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Where Are They Now?

Mark Tapper

Mark Tapper. photo: Roger LePage, US EPA

Which Sea Grant researcher did you work with as a graduate student and what did you work on?

While I was a graduate student at the University of Minnesota Duluth (UMD) I worked with Randy Hicks, associate professor of biology. I researched virus form and abundance in the waters of Lake Superior. I also studied surface and subsurface bacteria populations to determine to what extent the bacteria were infected with temperate viruses using ultraviolet (UV) light, mitomycin C, and an electron microscope.

What do you do now?

Currently I am a research biologist for the U.S. Environmental Protection Agency, stationed at the Mid-Continent Ecology Division Laboratory in Duluth. Endocrine-disrupting chemicals are the main focus of my research. We are developing models to assess the estrogen-like properties of environmental contaminants. This model determines the ability of a chemical to induce vitellogenin, an egg yolk precursor protein, in male trout liver slices.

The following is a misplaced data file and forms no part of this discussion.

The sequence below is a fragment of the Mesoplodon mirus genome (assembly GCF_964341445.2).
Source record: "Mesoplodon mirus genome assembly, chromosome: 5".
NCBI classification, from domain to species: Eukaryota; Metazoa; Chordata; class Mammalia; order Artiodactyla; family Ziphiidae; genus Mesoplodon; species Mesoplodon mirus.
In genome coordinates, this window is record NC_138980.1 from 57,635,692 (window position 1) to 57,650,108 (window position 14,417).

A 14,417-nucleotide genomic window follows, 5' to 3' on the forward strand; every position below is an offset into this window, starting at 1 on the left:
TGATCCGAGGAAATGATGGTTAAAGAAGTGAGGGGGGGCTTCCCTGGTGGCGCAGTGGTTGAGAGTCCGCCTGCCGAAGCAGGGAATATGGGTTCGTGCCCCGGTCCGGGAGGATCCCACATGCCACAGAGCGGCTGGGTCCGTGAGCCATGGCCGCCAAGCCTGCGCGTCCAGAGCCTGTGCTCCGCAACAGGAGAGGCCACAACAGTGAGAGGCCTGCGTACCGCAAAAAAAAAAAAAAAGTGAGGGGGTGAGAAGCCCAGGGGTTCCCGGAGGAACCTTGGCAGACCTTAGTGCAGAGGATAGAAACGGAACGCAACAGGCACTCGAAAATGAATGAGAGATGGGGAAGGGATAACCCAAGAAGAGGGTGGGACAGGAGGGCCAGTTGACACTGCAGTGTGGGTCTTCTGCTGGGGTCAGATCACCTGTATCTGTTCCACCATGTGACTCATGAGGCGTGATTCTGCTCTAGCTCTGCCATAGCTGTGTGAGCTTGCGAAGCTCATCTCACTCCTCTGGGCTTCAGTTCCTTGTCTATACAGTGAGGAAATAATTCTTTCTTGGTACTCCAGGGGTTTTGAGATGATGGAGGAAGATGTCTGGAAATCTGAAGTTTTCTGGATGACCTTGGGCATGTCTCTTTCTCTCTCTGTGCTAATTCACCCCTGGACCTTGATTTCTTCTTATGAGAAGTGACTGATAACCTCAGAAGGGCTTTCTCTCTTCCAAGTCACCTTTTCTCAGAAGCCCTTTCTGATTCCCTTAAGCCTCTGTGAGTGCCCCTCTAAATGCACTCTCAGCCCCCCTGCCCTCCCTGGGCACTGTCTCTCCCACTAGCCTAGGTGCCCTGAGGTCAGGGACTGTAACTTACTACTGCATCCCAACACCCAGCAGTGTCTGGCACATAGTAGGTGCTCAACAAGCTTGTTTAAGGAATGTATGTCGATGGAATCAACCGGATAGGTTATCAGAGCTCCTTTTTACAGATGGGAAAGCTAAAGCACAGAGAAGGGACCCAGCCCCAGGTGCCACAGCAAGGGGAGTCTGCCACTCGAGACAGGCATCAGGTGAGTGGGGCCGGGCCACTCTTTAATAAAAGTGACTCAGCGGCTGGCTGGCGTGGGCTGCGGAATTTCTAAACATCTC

How did your graduate work prepare you for your current job?

Planning, organizing, and writing-up experiments are a large part of my current job. Prior to graduate school, I did not have the greatest planning skills and was a poor writer. Fortunately for me, these are skills at which Dr. Hicks is very accomplished. With his tutoring and patience, I learned to think ideas through more completely, which led to designing better research plans. While writing can still be painful and time-consuming, my graduate work forced me to became a more competent writer.

Did you receive any awards or fellowships as a graduate student?

I received a Sigma Xi Grant-in-Aid of Research grant while a graduate student at UMD.

Why do you think Sea Grant is a worthwhile organization?

For a number of reasonsůSea Grant outreach programs are important tools for informing and educating the public about environmental issues in the Great Lakes region, like exotic species. Equally important is Sea Grant's funding of high-quality research that has resulted in a more complete scientific understanding of the Great Lakes.


By Sea Grant Staff
August 2001

Return to August 2001 Seiche



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